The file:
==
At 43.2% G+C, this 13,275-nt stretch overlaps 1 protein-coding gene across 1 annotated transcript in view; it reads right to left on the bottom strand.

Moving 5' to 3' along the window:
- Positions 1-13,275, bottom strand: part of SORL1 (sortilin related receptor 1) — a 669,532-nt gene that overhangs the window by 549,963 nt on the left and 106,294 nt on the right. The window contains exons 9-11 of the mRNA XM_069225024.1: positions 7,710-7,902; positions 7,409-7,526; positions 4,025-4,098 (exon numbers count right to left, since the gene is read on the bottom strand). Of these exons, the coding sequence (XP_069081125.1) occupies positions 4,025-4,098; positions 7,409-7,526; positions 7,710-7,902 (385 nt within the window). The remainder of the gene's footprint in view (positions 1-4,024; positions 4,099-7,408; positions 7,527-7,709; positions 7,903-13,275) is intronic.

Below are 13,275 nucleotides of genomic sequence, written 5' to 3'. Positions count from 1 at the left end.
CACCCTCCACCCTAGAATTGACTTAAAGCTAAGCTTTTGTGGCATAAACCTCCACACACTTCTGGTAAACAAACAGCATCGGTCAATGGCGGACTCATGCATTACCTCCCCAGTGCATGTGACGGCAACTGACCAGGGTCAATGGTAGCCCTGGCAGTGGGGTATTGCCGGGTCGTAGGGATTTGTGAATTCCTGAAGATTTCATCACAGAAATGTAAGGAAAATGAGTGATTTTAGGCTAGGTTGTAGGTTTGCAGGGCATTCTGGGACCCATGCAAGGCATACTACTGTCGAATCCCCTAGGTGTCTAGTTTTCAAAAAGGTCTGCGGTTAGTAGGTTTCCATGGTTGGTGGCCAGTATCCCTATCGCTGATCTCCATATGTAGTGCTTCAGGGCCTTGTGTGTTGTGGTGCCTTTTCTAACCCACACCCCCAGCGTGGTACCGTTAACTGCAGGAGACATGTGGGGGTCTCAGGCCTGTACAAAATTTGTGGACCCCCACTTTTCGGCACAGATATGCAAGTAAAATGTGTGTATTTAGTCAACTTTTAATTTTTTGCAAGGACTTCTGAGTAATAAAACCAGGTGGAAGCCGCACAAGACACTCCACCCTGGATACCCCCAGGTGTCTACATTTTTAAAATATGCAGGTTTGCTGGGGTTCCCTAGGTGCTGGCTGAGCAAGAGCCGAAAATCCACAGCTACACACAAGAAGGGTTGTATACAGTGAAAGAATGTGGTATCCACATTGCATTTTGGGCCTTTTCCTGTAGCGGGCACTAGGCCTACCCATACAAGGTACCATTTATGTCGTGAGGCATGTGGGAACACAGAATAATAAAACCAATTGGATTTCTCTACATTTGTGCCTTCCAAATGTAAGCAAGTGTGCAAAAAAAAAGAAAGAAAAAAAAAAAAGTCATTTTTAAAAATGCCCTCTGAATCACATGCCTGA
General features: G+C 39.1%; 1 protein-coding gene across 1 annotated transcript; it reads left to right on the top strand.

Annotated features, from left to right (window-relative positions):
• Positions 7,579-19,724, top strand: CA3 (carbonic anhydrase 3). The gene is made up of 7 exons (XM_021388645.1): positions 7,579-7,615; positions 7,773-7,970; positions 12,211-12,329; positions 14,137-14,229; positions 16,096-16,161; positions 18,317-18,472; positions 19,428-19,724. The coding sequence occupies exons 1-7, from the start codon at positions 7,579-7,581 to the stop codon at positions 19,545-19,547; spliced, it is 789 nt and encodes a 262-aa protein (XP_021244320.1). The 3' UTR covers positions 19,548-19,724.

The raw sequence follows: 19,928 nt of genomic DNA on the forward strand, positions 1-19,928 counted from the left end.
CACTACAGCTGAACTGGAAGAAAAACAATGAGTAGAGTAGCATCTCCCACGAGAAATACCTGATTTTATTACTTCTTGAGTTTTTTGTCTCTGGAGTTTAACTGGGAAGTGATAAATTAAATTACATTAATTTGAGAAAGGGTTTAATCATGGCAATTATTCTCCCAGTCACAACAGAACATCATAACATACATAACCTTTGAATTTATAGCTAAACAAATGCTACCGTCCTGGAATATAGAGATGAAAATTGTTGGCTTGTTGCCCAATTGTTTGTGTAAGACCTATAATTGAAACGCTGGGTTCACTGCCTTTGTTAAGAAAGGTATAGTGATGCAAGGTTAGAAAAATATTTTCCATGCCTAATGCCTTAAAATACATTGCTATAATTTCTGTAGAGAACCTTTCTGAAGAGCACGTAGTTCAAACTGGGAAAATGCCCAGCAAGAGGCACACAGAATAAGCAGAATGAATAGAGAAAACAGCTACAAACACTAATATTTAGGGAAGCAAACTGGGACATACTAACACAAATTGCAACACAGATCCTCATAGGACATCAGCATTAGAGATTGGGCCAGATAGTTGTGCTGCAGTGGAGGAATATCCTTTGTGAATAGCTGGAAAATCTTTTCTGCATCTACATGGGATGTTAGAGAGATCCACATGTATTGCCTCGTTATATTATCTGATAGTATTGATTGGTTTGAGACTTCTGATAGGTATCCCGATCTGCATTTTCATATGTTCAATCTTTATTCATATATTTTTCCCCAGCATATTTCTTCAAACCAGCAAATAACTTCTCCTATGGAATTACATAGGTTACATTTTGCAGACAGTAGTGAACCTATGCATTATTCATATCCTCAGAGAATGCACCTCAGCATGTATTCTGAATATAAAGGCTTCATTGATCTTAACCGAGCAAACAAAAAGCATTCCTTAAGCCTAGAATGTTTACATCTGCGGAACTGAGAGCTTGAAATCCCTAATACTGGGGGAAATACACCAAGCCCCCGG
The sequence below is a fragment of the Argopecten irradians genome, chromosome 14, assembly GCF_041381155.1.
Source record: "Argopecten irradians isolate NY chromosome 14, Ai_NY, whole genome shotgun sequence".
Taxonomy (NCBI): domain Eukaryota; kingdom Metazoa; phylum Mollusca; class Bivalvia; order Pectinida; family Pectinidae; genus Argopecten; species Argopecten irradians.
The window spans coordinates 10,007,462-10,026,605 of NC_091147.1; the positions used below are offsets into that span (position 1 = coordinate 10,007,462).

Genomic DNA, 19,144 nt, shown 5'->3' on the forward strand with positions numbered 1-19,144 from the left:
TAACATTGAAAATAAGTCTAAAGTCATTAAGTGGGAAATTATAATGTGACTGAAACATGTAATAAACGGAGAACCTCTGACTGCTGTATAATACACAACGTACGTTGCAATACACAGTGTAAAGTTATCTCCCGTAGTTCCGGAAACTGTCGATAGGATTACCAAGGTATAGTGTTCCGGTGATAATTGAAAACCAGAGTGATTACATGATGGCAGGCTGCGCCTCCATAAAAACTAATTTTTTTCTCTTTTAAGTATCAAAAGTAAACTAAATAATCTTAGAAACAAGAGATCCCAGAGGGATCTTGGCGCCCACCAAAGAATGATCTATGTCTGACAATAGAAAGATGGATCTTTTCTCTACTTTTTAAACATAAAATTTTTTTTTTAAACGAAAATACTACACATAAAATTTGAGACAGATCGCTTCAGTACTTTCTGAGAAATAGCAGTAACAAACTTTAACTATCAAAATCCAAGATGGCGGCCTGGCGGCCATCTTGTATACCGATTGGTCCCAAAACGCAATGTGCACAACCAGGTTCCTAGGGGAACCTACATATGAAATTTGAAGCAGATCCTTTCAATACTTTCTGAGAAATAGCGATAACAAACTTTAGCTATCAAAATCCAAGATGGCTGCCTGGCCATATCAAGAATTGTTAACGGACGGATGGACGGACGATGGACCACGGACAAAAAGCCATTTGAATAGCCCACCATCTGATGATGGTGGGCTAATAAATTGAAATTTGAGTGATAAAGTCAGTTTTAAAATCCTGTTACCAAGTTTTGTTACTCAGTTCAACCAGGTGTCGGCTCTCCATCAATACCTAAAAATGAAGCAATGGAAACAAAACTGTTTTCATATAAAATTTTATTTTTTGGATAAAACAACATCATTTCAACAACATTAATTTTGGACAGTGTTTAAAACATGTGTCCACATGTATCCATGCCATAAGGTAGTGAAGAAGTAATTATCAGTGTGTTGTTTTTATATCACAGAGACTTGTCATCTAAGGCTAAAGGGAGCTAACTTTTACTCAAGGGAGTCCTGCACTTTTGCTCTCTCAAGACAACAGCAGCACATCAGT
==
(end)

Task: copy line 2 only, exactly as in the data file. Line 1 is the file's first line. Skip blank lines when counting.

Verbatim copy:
Moving 5' to 3' along the window: